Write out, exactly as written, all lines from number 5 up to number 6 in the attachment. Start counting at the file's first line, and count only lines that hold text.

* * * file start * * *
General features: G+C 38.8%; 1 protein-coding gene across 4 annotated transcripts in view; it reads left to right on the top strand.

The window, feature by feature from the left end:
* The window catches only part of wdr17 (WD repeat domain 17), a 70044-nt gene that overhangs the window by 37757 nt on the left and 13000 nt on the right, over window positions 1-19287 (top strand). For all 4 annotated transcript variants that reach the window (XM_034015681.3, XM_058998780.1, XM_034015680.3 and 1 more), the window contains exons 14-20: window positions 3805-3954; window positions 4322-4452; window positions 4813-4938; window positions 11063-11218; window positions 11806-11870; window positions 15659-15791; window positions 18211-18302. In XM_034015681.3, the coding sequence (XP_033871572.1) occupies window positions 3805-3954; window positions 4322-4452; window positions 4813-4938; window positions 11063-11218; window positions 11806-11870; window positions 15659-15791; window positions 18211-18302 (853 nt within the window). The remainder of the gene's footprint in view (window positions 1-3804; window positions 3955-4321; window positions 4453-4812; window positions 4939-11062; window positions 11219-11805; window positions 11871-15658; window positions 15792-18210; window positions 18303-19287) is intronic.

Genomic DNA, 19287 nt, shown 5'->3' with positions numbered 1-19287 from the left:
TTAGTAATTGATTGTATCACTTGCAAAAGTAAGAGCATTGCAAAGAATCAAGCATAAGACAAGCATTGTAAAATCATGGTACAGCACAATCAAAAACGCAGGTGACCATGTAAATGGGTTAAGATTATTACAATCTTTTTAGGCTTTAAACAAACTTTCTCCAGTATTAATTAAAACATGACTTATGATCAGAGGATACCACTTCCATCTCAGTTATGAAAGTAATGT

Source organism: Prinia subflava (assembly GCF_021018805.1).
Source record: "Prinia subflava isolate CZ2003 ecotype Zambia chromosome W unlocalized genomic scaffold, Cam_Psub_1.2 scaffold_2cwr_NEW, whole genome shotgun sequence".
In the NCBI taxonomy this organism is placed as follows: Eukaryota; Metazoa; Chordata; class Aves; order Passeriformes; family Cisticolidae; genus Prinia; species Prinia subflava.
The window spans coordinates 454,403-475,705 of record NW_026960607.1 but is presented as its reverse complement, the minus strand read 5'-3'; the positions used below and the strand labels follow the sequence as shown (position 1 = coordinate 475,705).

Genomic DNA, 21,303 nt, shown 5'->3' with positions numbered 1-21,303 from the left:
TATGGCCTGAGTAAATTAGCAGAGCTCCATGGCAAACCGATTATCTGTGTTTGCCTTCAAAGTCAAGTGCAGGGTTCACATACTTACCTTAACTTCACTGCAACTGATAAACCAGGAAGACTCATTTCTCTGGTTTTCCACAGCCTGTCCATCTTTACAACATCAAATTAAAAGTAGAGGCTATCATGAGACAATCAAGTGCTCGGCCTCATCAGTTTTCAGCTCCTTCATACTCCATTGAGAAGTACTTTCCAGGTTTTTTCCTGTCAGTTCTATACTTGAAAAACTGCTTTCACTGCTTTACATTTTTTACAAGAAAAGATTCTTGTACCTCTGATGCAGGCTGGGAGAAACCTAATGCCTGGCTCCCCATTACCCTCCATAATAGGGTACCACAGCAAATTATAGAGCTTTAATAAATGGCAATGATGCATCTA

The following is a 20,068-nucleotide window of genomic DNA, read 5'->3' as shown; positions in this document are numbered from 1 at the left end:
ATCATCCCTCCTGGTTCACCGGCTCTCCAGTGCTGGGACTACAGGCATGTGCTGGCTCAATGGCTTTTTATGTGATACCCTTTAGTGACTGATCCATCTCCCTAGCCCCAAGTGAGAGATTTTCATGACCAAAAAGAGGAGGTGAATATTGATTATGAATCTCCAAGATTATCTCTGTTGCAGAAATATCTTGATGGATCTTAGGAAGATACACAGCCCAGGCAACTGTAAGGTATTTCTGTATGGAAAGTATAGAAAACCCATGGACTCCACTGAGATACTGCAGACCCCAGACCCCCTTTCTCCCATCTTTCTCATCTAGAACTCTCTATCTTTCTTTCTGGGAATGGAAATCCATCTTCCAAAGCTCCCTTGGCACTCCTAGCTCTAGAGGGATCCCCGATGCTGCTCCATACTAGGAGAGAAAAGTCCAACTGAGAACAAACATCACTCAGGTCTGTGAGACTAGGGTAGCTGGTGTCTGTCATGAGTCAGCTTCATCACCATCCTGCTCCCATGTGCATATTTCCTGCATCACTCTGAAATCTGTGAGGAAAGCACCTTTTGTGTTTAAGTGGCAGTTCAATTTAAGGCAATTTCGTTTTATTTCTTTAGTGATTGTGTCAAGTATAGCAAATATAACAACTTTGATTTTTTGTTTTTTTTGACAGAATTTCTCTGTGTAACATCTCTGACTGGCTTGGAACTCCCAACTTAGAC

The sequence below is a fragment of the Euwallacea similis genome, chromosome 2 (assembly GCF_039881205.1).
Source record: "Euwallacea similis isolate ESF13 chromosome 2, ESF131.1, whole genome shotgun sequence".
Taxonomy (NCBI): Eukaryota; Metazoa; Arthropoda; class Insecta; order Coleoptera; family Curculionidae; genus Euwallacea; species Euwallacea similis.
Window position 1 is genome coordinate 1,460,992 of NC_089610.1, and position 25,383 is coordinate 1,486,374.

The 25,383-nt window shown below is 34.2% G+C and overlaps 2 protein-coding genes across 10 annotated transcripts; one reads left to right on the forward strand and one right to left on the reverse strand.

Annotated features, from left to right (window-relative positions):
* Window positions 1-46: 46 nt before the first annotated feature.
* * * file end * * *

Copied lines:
TTAGTAATTGATTGTATCACTTGCAAAAGTAAGAGCATTGCAAAGAATCAAGCATAAGACAAGCATTGTAAAATCATGGTACAGCACAATCAAAAACGCAGGTGACCATGTAAATGGGTTAAGATTATTACAATCTTTTTAGGCTTTAAACAAACTTTCTCCAGTATTAATTAAAACATGACTTATGATCAGAGGATACCACTTCCATCTCAGTTATGAAAGTAATGT

Source organism: Prinia subflava (assembly GCF_021018805.1).